Another method for closing this achievement gap is through recognizing the inherent bias that exists in classrooms already. In order to recognize this Kung wants to look at questioning patterns in the classroom. It has been shown that more time is spent with males than females. A teacher is more likely to call on a male student and is more likely to ask deeper, more thought-provoking- questions to said students. This is also true for minority students as well. By recognizing our bias and understanding our prejudices, teachers will better be able to approach all students fairly.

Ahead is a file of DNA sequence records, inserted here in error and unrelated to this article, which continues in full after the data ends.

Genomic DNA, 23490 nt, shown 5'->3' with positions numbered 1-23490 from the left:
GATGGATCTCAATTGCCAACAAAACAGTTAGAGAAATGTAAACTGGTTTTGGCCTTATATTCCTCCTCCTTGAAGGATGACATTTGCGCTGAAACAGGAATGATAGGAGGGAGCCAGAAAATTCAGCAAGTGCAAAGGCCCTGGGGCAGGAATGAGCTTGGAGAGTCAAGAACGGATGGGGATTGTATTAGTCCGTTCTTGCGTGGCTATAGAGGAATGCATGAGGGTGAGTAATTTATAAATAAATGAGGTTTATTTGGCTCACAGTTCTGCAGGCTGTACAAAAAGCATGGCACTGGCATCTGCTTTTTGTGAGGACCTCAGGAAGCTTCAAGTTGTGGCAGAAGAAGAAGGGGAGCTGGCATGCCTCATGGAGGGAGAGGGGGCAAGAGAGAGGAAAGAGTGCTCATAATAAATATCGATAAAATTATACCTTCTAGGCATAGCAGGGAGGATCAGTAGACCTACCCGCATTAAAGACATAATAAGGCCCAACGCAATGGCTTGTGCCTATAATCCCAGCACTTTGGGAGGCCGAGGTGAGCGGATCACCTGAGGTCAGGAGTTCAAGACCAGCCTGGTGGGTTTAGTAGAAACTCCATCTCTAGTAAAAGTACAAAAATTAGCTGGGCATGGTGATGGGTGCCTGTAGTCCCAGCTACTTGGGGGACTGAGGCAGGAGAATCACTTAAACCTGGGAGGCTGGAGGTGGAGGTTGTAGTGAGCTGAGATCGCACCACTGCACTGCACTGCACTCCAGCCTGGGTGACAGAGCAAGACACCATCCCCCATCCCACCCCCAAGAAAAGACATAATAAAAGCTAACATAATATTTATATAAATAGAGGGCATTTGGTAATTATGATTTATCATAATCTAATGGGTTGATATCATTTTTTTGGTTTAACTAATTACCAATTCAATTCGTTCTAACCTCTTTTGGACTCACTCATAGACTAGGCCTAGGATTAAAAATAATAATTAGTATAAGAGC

The reason that this video has stuck with me so long is the inherent and unrecognized bias that David Kung brings to the table. Taking a step back, I need to be careful about how I phrase this since I will be publishing this online. I want to affirm that my opinion is not backed up by research and that it is only my opinion based on my experiences as a white male. That being said, I feel that Kung’s attempt at being diverse and accepting, purposely ignores the views of an entire group based on their skin and sex--i.e. white males. If his goal is to be tolerant and accepting of others in education he can’t ignore this entire group. The most telling part of this is during a story about how women will do poorer on a test if there is a question about their sex before the test begins. After his point is made he tells how this research is backed up because they tested male’s golf skills with a similar question about if it was testing athletic ability or just for fun. His first story gets a bunch of quiet and sad nods from the crowd but his second story draws a laugh. I’m not doing the story justice, but this story is marginalizing a group. And everyone laughs. If one wants equality, there cannot be jokes on others behalf either.